Nichols confesses that at times they diverted from what’s in the documentary. “You should watch this and watch the documentary as companion pieces, because you’ll recognize a lot, which we’re really proud of. But I was kind of creatively paralyzed for a period of time sitting down to finally write the thing,” he says. “I’d done all the research I could, and then it was like, oh now I have to move these people I know are real around the page as characters. That took me a little while to get comfortable. I didn’t want to do anything wrong. I didn’t want to do anything to misrepresent them or misrepresent the nature of who they were. That was tricky.”

Playing Real People as Characters

Both Negga and Edgerton had experience portraying real-life figures before playing the Lovings, and so they knew about the demands of such roles and the need to honor the subjects as well as the audience. “I don’t think you should do ‐ what’s that thing that you call a hit and run or something?” Negga says, presumably meaning a hit piece. “That’s just cheap. I would never be involved with that.” She starred as Shirley Bassey in the 2011 British TV movie Shirley, and although the singer is still alive, her preparation, as with Loving, mostly entailed poring over available footage.

She claims she didn’t feel any pressure but does feel a responsibility with such roles to make her performance seem authentic, not imitation. “The physicality I get from that,” she explains of the process studying footage of a real figure. “The voice I can get from that. The spirit, as well. You take that and add it to the script and the director and the other people you’re acting with, everyone involved, and you put those parts into the jigsaw puzzle and that makes the whole. There are many pieces to these things.”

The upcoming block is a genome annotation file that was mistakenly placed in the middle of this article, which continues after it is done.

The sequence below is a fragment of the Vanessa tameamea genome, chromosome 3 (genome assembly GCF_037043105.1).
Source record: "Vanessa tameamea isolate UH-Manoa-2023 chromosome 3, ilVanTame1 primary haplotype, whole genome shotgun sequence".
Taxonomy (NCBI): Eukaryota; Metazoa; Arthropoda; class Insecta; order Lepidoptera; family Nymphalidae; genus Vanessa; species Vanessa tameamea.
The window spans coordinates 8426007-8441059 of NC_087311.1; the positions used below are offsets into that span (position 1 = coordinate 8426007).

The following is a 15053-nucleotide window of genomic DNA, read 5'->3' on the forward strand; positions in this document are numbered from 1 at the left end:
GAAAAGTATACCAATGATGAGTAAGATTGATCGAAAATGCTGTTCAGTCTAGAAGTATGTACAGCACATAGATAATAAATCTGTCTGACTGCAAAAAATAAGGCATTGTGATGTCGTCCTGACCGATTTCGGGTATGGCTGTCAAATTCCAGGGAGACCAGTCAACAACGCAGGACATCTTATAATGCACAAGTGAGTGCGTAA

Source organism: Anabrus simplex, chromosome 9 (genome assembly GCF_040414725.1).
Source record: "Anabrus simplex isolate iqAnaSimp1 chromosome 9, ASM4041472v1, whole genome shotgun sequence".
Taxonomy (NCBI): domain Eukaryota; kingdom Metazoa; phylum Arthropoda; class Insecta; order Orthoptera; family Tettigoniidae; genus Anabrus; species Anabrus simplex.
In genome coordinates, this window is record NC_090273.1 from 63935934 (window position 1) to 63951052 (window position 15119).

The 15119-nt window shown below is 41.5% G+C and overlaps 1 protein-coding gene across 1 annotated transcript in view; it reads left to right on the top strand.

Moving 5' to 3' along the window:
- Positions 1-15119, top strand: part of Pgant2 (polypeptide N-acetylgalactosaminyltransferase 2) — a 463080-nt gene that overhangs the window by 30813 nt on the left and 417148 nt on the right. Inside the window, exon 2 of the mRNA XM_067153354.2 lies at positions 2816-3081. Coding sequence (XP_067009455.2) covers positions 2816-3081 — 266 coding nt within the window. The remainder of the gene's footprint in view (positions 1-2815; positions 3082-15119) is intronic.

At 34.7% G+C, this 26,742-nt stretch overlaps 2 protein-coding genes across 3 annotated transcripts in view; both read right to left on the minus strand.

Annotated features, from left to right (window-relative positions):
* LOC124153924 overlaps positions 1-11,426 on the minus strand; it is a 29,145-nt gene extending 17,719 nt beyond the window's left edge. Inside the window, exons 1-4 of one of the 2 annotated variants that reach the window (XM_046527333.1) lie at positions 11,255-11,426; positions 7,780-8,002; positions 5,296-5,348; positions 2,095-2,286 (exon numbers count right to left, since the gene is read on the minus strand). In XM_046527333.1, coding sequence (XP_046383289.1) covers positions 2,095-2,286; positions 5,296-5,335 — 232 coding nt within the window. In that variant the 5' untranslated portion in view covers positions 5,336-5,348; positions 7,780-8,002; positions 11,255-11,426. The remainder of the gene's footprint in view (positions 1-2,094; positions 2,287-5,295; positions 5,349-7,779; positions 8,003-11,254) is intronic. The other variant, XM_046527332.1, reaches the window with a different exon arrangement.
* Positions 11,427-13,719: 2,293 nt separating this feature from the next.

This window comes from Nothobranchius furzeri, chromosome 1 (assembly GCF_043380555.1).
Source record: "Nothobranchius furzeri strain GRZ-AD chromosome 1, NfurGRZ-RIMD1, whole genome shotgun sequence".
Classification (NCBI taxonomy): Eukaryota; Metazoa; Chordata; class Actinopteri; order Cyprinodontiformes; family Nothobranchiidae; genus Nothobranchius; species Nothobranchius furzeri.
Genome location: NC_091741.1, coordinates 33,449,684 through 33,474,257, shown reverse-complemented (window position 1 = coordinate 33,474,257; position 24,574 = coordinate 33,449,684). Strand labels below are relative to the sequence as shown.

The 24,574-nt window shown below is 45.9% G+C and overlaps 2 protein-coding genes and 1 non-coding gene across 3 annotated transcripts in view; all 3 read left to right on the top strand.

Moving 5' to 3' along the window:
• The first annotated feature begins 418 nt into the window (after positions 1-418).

Edgerton’s experience includes his portrayal of corrupt FBI agent John Connolly in last year’s Black Mass. “In a case like John Connolly or Richard Loving, it’s almost important that you magnetize towards the material you have,” he says. “Even though nobody really knew John Connolly, I was like, well, what’s my version of getting as close to [him] as I can that goes beyond mimicry and becomes a listening, living, breathing beast of his own with the right notes that make him enough like John?”

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He brings up Helen Mirren’s Oscar-winning performance in The Queen, how the real Elizabeth II we see is the one at public functions, giving speeches to the world, not the one with a migraine sitting in bed with an ice pack on her head when the cameras are off. “You gotta go out of the frame,” he says. “For Richard, it was important for me to hear things like how [he] had a great sense of humor. Otherwise you just get me going off the interminably shy Richard and that’s all he is.”

Edgerton compares portraying real people to playing literary characters that have been done many times before. He’s mentions doing “A Streetcar Named Desire” on the stage, for instance, and he’s Tom Buchanan in the most recent adaptation of “The Great Gatsby.” “With a real-life character, you want to live in the same room as that person to get as close to them as possible,” he says, “and with other people’s portrayals you want to shut them out of that room because of the fear you will emulate them or try to use an intonation or gesture that feels like you’re plagiarizing someone else’s performance.”